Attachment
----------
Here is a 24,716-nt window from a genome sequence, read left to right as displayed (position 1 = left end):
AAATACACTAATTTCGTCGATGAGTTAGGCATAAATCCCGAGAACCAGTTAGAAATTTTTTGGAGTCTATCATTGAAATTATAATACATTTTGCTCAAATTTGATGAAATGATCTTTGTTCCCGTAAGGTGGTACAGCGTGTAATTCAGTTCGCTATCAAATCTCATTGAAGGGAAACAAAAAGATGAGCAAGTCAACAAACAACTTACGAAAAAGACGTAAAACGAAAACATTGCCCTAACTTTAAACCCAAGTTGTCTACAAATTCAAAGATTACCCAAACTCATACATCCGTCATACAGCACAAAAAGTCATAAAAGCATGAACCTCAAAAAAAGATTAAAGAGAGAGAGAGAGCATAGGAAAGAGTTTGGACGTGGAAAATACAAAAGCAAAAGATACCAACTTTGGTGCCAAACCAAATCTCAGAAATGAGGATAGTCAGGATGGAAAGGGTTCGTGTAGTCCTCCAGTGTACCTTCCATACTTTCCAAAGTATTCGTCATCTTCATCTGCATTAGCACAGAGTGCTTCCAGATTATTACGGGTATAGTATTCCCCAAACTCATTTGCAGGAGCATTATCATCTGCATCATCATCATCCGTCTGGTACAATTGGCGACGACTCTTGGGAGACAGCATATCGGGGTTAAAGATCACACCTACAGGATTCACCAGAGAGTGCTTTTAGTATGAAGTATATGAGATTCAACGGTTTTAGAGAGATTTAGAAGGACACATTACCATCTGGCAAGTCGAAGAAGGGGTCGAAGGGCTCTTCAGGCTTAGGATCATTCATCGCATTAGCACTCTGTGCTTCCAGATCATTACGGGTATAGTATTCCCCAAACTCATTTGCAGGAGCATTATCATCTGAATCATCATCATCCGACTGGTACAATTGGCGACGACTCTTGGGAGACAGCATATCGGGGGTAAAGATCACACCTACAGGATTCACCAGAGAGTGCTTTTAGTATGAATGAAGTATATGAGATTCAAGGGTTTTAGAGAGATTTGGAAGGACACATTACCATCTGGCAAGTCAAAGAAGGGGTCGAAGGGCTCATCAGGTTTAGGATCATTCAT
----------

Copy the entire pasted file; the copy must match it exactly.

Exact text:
Here is a 24,716-nt window from a genome sequence, read left to right as displayed (position 1 = left end):
AAATACACTAATTTCGTCGATGAGTTAGGCATAAATCCCGAGAACCAGTTAGAAATTTTTTGGAGTCTATCATTGAAATTATAATACATTTTGCTCAAATTTGATGAAATGATCTTTGTTCCCGTAAGGTGGTACAGCGTGTAATTCAGTTCGCTATCAAATCTCATTGAAGGGAAACAAAAAGATGAGCAAGTCAACAAACAACTTACGAAAAAGACGTAAAACGAAAACATTGCCCTAACTTTAAACCCAAGTTGTCTACAAATTCAAAGATTACCCAAACTCATACATCCGTCATACAGCACAAAAAGTCATAAAAGCATGAACCTCAAAAAAAGATTAAAGAGAGAGAGAGAGCATAGGAAAGAGTTTGGACGTGGAAAATACAAAAGCAAAAGATACCAACTTTGGTGCCAAACCAAATCTCAGAAATGAGGATAGTCAGGATGGAAAGGGTTCGTGTAGTCCTCCAGTGTACCTTCCATACTTTCCAAAGTATTCGTCATCTTCATCTGCATTAGCACAGAGTGCTTCCAGATTATTACGGGTATAGTATTCCCCAAACTCATTTGCAGGAGCATTATCATCTGCATCATCATCATCCGTCTGGTACAATTGGCGACGACTCTTGGGAGACAGCATATCGGGGTTAAAGATCACACCTACAGGATTCACCAGAGAGTGCTTTTAGTATGAAGTATATGAGATTCAACGGTTTTAGAGAGATTTAGAAGGACACATTACCATCTGGCAAGTCGAAGAAGGGGTCGAAGGGCTCTTCAGGCTTAGGATCATTCATCGCATTAGCACTCTGTGCTTCCAGATCATTACGGGTATAGTATTCCCCAAACTCATTTGCAGGAGCATTATCATCTGAATCATCATCATCCGACTGGTACAATTGGCGACGACTCTTGGGAGACAGCATATCGGGGGTAAAGATCACACCTACAGGATTCACCAGAGAGTGCTTTTAGTATGAATGAAGTATATGAGATTCAAGGGTTTTAGAGAGATTTGGAAGGACACATTACCATCTGGCAAGTCAAAGAAGGGGTCGAAGGGCTCATCAGGTTTAGGATCATTCAT